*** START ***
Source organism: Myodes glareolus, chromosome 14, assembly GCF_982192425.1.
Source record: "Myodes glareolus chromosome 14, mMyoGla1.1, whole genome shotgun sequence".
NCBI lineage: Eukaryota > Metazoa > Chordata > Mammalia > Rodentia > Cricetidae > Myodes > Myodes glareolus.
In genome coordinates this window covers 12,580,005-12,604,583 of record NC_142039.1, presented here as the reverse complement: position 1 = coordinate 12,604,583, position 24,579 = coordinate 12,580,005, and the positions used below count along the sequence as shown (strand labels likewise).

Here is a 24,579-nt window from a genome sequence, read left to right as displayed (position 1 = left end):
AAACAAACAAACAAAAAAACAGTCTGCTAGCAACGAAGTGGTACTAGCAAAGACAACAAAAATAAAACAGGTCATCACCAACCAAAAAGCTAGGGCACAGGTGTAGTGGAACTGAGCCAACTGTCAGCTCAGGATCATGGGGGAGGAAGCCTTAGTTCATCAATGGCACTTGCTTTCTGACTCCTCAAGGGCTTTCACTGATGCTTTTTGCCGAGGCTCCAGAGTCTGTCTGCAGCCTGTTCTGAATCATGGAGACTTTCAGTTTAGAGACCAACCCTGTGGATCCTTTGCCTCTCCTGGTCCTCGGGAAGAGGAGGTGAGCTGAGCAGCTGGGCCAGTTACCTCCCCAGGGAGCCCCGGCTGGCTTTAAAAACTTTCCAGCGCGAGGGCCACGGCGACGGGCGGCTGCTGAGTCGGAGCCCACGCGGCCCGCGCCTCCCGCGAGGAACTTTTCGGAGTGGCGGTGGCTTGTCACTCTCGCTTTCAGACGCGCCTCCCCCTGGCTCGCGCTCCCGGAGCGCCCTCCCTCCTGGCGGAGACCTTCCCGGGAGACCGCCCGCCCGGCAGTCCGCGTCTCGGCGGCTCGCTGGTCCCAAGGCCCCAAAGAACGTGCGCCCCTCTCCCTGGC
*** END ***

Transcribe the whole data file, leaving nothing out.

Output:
Source organism: Myodes glareolus, chromosome 14, assembly GCF_982192425.1.
Source record: "Myodes glareolus chromosome 14, mMyoGla1.1, whole genome shotgun sequence".
NCBI lineage: Eukaryota > Metazoa > Chordata > Mammalia > Rodentia > Cricetidae > Myodes > Myodes glareolus.
In genome coordinates this window covers 12,580,005-12,604,583 of record NC_142039.1, presented here as the reverse complement: position 1 = coordinate 12,604,583, position 24,579 = coordinate 12,580,005, and the positions used below count along the sequence as shown (strand labels likewise).

Here is a 24,579-nt window from a genome sequence, read left to right as displayed (position 1 = left end):
AAACAAACAAACAAAAAAACAGTCTGCTAGCAACGAAGTGGTACTAGCAAAGACAACAAAAATAAAACAGGTCATCACCAACCAAAAAGCTAGGGCACAGGTGTAGTGGAACTGAGCCAACTGTCAGCTCAGGATCATGGGGGAGGAAGCCTTAGTTCATCAATGGCACTTGCTTTCTGACTCCTCAAGGGCTTTCACTGATGCTTTTTGCCGAGGCTCCAGAGTCTGTCTGCAGCCTGTTCTGAATCATGGAGACTTTCAGTTTAGAGACCAACCCTGTGGATCCTTTGCCTCTCCTGGTCCTCGGGAAGAGGAGGTGAGCTGAGCAGCTGGGCCAGTTACCTCCCCAGGGAGCCCCGGCTGGCTTTAAAAACTTTCCAGCGCGAGGGCCACGGCGACGGGCGGCTGCTGAGTCGGAGCCCACGCGGCCCGCGCCTCCCGCGAGGAACTTTTCGGAGTGGCGGTGGCTTGTCACTCTCGCTTTCAGACGCGCCTCCCCCTGGCTCGCGCTCCCGGAGCGCCCTCCCTCCTGGCGGAGACCTTCCCGGGAGACCGCCCGCCCGGCAGTCCGCGTCTCGGCGGCTCGCTGGTCCCAAGGCCCCAAAGAACGTGCGCCCCTCTCCCTGGC